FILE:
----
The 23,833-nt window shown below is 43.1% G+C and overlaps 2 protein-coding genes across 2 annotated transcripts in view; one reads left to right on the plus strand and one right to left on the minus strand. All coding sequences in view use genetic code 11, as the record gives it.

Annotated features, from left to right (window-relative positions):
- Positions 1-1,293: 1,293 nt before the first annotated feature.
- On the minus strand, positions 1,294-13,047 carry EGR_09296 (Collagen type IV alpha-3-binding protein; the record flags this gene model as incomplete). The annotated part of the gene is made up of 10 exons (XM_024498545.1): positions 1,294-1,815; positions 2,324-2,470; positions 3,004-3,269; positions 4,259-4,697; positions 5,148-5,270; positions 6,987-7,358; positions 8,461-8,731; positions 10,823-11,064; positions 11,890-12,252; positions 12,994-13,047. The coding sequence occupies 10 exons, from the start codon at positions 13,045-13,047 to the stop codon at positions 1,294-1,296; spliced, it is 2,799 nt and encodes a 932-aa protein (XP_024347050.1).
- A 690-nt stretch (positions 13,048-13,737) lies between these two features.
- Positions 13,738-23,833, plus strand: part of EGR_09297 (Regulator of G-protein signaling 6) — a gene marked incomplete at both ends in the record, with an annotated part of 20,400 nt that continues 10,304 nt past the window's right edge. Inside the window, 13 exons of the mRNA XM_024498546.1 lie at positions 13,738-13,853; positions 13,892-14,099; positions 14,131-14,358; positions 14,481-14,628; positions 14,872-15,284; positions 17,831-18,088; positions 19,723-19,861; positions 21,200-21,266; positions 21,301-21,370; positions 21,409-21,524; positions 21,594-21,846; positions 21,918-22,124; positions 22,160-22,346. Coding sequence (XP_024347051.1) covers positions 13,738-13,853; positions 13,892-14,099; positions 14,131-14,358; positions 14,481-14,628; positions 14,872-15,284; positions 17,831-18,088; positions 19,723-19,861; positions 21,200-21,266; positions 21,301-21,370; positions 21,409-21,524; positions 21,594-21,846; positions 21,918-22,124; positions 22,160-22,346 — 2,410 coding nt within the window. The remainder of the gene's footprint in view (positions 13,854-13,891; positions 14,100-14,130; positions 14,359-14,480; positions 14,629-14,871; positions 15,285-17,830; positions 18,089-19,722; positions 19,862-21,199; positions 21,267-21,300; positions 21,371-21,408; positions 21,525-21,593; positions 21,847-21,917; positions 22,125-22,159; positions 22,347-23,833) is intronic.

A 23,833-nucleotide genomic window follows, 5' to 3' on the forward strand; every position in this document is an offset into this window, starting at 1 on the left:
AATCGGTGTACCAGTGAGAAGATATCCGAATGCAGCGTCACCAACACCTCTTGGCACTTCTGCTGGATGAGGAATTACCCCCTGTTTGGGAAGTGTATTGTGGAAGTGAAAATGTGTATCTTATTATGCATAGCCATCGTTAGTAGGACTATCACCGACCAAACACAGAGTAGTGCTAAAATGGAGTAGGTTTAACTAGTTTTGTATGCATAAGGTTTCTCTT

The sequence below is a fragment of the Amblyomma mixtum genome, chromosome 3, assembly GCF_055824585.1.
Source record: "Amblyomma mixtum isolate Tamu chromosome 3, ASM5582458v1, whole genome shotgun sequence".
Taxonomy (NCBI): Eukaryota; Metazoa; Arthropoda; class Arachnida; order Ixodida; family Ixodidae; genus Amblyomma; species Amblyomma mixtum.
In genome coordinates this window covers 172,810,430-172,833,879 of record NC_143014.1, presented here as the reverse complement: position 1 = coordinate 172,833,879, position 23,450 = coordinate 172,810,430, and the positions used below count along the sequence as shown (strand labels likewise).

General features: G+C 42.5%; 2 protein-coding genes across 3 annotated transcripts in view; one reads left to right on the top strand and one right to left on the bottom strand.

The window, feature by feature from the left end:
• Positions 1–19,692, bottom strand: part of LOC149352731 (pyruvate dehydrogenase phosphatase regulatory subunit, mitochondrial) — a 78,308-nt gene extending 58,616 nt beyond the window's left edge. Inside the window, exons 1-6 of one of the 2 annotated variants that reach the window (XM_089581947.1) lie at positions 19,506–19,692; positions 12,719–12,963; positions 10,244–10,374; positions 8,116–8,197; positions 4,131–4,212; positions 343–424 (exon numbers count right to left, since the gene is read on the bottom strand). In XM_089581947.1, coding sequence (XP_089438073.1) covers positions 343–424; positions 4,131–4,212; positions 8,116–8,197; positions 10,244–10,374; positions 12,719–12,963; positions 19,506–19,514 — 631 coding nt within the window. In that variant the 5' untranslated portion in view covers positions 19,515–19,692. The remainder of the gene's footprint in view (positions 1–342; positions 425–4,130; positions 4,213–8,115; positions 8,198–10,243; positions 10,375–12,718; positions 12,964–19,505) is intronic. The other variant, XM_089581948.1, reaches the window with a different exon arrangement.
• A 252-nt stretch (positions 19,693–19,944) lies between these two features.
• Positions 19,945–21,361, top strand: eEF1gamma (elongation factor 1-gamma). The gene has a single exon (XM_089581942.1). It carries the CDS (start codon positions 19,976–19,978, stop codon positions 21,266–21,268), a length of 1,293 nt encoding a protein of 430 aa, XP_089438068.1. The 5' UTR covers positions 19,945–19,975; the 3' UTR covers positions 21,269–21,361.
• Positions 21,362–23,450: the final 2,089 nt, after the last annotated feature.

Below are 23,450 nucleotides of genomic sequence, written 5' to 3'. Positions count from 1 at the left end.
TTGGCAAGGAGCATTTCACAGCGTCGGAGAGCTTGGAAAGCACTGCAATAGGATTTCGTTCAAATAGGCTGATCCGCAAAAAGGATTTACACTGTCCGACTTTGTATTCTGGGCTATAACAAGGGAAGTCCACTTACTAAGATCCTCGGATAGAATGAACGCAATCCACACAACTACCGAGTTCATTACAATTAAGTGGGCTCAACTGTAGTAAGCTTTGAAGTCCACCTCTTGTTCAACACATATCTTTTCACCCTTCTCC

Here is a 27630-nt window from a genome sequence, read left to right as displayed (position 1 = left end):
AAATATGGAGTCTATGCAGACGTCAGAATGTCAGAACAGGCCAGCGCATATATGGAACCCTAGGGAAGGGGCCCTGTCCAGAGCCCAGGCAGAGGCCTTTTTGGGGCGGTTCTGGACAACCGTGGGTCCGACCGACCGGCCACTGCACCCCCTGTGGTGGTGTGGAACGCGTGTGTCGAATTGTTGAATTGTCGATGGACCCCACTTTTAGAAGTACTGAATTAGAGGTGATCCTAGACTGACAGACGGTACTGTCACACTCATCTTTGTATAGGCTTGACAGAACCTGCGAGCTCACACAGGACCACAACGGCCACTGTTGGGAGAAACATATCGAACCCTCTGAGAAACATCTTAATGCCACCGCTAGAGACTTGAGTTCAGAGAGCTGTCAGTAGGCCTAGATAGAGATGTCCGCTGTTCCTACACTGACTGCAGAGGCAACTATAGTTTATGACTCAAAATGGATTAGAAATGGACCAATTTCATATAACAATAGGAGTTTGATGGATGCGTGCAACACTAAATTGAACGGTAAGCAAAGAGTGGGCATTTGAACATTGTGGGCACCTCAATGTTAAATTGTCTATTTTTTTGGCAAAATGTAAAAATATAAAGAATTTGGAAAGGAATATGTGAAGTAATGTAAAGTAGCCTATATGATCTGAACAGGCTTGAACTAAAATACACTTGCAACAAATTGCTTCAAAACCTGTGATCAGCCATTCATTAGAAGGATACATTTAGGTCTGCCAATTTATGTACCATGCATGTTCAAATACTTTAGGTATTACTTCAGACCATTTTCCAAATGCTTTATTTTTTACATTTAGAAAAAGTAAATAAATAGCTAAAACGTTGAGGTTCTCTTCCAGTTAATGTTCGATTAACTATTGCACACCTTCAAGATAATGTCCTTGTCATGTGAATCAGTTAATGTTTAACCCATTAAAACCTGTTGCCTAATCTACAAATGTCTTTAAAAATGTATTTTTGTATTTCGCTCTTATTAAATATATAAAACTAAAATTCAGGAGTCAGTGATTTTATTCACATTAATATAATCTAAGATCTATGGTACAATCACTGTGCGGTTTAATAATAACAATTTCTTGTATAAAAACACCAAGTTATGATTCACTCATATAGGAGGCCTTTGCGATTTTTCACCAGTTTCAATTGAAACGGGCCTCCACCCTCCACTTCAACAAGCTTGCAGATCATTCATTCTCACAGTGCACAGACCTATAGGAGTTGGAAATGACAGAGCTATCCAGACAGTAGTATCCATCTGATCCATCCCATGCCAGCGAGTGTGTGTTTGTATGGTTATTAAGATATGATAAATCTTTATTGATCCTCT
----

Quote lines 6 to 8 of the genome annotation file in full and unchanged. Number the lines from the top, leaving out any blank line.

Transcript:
- Positions 13,738-23,833, plus strand: part of EGR_09297 (Regulator of G-protein signaling 6) — a gene marked incomplete at both ends in the record, with an annotated part of 20,400 nt that continues 10,304 nt past the window's right edge. Inside the window, 13 exons of the mRNA XM_024498546.1 lie at positions 13,738-13,853; positions 13,892-14,099; positions 14,131-14,358; positions 14,481-14,628; positions 14,872-15,284; positions 17,831-18,088; positions 19,723-19,861; positions 21,200-21,266; positions 21,301-21,370; positions 21,409-21,524; positions 21,594-21,846; positions 21,918-22,124; positions 22,160-22,346. Coding sequence (XP_024347051.1) covers positions 13,738-13,853; positions 13,892-14,099; positions 14,131-14,358; positions 14,481-14,628; positions 14,872-15,284; positions 17,831-18,088; positions 19,723-19,861; positions 21,200-21,266; positions 21,301-21,370; positions 21,409-21,524; positions 21,594-21,846; positions 21,918-22,124; positions 22,160-22,346 — 2,410 coding nt within the window. The remainder of the gene's footprint in view (positions 13,854-13,891; positions 14,100-14,130; positions 14,359-14,480; positions 14,629-14,871; positions 15,285-17,830; positions 18,089-19,722; positions 19,862-21,199; positions 21,267-21,300; positions 21,371-21,408; positions 21,525-21,593; positions 21,847-21,917; positions 22,125-22,159; positions 22,347-23,833) is intronic.

A 23,833-nucleotide genomic window follows, 5' to 3' on the forward strand; every position in this document is an offset into this window, starting at 1 on the left:
AATCGGTGTACCAGTGAGAAGATATCCGAATGCAGCGTCACCAACACCTCTTGGCACTTCTGCTGGATGAGGAATTACCCCCTGTTTGGGAAGTGTATTGTGGAAGTGAAAATGTGTATCTTATTATGCATAGCCATCGTTAGTAGGACTATCACCGACCAAACACAGAGTAGTGCTAAAATGGAGTAGGTTTAACTAGTTTTGTATGCATAAGGTTTCTCTT